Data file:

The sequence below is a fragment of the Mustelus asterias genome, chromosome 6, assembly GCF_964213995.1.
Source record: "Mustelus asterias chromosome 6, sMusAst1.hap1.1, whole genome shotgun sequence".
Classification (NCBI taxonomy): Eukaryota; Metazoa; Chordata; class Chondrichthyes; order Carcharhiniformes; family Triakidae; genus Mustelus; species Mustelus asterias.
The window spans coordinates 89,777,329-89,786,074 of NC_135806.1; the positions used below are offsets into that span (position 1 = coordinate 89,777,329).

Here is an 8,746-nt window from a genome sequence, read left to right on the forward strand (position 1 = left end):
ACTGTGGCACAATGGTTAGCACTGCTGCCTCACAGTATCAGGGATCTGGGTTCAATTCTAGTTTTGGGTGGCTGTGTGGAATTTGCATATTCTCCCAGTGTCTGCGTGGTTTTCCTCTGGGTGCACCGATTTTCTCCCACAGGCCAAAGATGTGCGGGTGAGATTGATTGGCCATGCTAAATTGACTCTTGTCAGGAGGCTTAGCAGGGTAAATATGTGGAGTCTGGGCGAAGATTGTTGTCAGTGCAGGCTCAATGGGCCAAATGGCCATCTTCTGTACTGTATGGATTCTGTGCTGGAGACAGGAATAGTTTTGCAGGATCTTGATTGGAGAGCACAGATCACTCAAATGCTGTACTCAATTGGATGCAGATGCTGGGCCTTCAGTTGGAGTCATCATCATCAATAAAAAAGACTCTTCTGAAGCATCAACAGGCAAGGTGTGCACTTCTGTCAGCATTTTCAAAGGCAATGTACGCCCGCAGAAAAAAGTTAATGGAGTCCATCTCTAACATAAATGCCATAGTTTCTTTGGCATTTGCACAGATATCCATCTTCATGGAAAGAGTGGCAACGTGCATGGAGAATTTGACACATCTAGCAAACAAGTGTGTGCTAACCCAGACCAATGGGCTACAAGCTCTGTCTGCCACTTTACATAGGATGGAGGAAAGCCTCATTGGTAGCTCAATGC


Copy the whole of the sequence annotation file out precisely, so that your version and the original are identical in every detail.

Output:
The sequence below is a fragment of the Mustelus asterias genome, chromosome 6, assembly GCF_964213995.1.
Source record: "Mustelus asterias chromosome 6, sMusAst1.hap1.1, whole genome shotgun sequence".
Classification (NCBI taxonomy): Eukaryota; Metazoa; Chordata; class Chondrichthyes; order Carcharhiniformes; family Triakidae; genus Mustelus; species Mustelus asterias.
The window spans coordinates 89,777,329-89,786,074 of NC_135806.1; the positions used below are offsets into that span (position 1 = coordinate 89,777,329).

Here is an 8,746-nt window from a genome sequence, read left to right on the forward strand (position 1 = left end):
ACTGTGGCACAATGGTTAGCACTGCTGCCTCACAGTATCAGGGATCTGGGTTCAATTCTAGTTTTGGGTGGCTGTGTGGAATTTGCATATTCTCCCAGTGTCTGCGTGGTTTTCCTCTGGGTGCACCGATTTTCTCCCACAGGCCAAAGATGTGCGGGTGAGATTGATTGGCCATGCTAAATTGACTCTTGTCAGGAGGCTTAGCAGGGTAAATATGTGGAGTCTGGGCGAAGATTGTTGTCAGTGCAGGCTCAATGGGCCAAATGGCCATCTTCTGTACTGTATGGATTCTGTGCTGGAGACAGGAATAGTTTTGCAGGATCTTGATTGGAGAGCACAGATCACTCAAATGCTGTACTCAATTGGATGCAGATGCTGGGCCTTCAGTTGGAGTCATCATCATCAATAAAAAAGACTCTTCTGAAGCATCAACAGGCAAGGTGTGCACTTCTGTCAGCATTTTCAAAGGCAATGTACGCCCGCAGAAAAAAGTTAATGGAGTCCATCTCTAACATAAATGCCATAGTTTCTTTGGCATTTGCACAGATATCCATCTTCATGGAAAGAGTGGCAACGTGCATGGAGAATTTGACACATCTAGCAAACAAGTGTGTGCTAACCCAGACCAATGGGCTACAAGCTCTGTCTGCCACTTTACATAGGATGGAGGAAAGCCTCATTGGTAGCTCAATGC